TAMPA - JULY 31: Offensive Coordinator Greg Olson of the Tampa Bay Buccaneers watches the offense during Training Camp at One Buccaneer Place on July 31 2010 in Tampa Florida. (Photo by J. Meric/Getty Images)
The lockout hurts the Buccaneers in a number of ways. They have a lot of young players on the roster who need practice time, but aren't getting any. The Bucs can't monitor the rehab of several injured players. It is impossible for coaches to expand their schemes right now, and they will probably have to cut down on more complex concepts. While this isn't a rookie coaching staff, they're only going into their third year, and for Greg Olson and Raheem Morris it'll be just their second full year as coordinators. And new coaches have been brought in at two of the weakest positions for the Buccaneers: Offensive Line and Defensive Line. It's obvious why the lockout is hurting the team, then.
But there's one reason why the Bucs may be better off than other teams with this lockout: the simplicity of their schemes. The Bucs run a relatively simple base defense: the Tampa 2. Plugging in players in a base defense is quick and easy, as they need to know their gap in run defense and need to know the spot they're dropping to in zone coverage. This is a relatively easy defense to teach, and it's a big reason why the Bucs could be successful with a number of rookie starters on defense last season.
That's not to say that the Bucs' defense is simple and doesn't have any complex concepts, as Raheem certainly experimented and devised a number of complex plays to fool quarterbacks. As the season progressed he implemented more and more of those plays, and a number of key impact plays were the result of less straightforward coverages and pressure concepts.
On offense, though, the need may be more dire. The Bucs didn't have a particularly complex offense, although a number of trick plays were implemented. Josh Johnson took a couple of snaps, Donald Penn caught a touchdown pass, and Earnest Graham threw one. But despite that, Mike Tanier of NBC Sports and Football Outsiders claims the Bucs run one of the least complex offenses in the NFL. He calculated this by looking at the number of non-standard formations the offense used, and at the number of runs in standard situations. The Bucs used those non-standard formations just 16 times throughout the season and came up with 225 'True Runs'.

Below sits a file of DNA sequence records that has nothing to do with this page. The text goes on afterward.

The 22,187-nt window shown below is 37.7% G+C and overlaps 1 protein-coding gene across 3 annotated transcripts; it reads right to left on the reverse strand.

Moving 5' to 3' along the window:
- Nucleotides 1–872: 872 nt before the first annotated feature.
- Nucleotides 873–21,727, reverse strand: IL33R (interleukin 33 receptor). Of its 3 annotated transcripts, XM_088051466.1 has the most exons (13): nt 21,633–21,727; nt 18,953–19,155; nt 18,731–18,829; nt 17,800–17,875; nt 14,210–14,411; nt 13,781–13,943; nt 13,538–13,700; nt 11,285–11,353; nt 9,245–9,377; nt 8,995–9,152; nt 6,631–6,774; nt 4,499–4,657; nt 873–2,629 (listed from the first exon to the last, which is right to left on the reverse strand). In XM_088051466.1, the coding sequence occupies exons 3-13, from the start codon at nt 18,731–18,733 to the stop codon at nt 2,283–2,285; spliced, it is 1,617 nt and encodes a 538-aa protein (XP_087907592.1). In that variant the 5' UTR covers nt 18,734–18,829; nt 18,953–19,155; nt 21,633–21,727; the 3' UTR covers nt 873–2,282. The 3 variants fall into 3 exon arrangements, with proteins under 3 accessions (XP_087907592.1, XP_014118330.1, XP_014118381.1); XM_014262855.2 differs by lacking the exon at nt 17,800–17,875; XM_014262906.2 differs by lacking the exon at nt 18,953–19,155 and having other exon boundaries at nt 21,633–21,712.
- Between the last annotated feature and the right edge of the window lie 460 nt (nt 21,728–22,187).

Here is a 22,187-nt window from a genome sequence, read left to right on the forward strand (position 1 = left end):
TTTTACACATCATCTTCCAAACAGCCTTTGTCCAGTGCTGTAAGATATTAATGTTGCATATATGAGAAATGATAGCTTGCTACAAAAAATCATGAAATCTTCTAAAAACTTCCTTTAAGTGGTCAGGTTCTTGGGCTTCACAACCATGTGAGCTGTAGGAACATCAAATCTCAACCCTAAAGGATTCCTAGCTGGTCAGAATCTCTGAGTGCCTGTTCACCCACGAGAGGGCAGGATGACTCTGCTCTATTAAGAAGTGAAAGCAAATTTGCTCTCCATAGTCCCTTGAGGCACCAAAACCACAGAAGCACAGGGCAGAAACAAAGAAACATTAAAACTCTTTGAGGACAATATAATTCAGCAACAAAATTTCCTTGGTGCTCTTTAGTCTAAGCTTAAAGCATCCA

This is just an indication, but it does cut to the core of the matter: the Bucs want to run the ball (although they aren't afraid to abandon it if it doesn't seem to work) and they run most of their offense through just a handful of formations, most notably 2 Backs in I formation with 1 Tight End and 2 Wide Receivers, the same set but with 2 Tight Ends and no Fullback, and a shotgun set with 1 Back, 3 Wide Receiver and 1 Tight End (well, Kellen Winslow). If we look at the most complex offenses, though, this doesn't seem to bode well for the Bucs' productions. The Top 5 most complex offenses: the Packers', the Eagles', the Saints', the Bills' and the Patriots'. Aside from the Bills, these teams were some of the most effective teams on offense in 2010. Complexity does seem to work in the NFL.
At the same time, this says very little about the complexity of the Bucs' actual pass concepts. Peyton Manning runs basically his entire offense through one formation (1RB, 3WR, 1TE), but no one can accuse him of running a simple offense. It isn't the tools, it's what you do with them. But the simplicity of the Bucs' tools will allow them to run a functional offense more quickly than teams that relied heavily on funky formations and a lot of movement. Basically: be glad Jon Gruden isn't the offensive coordinator for next season if this lockout continues.